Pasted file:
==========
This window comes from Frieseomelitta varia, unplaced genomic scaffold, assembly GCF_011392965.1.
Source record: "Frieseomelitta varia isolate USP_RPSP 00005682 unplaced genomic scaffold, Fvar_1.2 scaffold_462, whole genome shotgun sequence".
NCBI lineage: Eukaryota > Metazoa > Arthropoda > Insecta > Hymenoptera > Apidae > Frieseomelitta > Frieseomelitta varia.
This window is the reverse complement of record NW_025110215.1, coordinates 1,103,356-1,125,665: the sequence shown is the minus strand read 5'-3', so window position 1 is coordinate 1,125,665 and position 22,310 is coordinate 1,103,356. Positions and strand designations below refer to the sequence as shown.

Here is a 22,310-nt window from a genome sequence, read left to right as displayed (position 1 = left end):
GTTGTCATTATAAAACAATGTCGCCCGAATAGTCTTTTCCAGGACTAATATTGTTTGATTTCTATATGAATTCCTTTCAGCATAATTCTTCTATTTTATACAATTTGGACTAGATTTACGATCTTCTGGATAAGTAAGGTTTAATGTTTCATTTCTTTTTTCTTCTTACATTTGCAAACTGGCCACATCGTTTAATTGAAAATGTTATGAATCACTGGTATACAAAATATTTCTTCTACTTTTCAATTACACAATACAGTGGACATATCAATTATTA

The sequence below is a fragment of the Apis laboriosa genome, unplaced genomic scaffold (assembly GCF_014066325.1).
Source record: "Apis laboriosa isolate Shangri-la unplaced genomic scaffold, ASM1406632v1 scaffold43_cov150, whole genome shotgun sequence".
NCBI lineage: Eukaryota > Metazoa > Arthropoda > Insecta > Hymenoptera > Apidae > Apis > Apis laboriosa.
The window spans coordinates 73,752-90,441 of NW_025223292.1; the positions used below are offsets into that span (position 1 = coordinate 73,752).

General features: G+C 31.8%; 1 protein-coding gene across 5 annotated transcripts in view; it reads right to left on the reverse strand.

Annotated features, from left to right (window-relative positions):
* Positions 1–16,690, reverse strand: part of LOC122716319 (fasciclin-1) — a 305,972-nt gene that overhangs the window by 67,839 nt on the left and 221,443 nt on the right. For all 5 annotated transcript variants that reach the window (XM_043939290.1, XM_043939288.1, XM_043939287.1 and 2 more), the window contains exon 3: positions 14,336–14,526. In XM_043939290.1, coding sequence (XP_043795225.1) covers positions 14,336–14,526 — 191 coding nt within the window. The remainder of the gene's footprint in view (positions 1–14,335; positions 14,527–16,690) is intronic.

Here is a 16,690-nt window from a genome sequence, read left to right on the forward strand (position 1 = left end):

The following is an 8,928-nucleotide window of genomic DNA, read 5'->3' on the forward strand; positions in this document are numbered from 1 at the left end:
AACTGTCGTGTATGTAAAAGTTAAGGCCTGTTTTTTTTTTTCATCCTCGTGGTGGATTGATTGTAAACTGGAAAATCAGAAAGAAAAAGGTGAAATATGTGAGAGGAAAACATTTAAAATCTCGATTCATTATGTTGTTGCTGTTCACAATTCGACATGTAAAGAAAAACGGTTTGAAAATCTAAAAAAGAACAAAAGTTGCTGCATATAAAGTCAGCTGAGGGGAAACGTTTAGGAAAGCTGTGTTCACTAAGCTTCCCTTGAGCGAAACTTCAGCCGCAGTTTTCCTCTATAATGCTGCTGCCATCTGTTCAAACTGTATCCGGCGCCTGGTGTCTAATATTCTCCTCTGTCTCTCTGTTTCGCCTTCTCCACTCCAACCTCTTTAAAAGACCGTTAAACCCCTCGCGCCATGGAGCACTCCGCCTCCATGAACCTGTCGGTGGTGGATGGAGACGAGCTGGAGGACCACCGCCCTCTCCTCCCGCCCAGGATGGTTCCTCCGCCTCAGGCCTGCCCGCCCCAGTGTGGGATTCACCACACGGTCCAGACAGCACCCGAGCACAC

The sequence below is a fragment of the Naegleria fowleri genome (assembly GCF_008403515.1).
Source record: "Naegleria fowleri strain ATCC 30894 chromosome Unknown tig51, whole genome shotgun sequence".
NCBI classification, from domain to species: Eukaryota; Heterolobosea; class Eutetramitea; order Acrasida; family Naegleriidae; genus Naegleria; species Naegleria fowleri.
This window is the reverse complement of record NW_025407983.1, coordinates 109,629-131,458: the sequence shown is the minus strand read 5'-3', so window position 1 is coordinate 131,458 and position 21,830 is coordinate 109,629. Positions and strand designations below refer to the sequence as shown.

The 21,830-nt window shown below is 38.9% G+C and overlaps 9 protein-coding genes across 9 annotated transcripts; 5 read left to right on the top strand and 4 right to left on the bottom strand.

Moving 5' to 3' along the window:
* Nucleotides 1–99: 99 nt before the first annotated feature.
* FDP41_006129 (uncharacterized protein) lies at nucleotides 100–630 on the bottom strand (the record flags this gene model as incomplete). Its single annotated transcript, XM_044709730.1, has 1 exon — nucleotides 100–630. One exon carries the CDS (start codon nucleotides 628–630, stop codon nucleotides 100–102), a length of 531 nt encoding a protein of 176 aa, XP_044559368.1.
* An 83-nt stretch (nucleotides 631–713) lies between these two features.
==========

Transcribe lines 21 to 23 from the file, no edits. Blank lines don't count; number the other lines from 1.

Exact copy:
The 21,830-nt window shown below is 38.9% G+C and overlaps 9 protein-coding genes across 9 annotated transcripts; 5 read left to right on the top strand and 4 right to left on the bottom strand.

Moving 5' to 3' along the window:
* Nucleotides 1–99: 99 nt before the first annotated feature.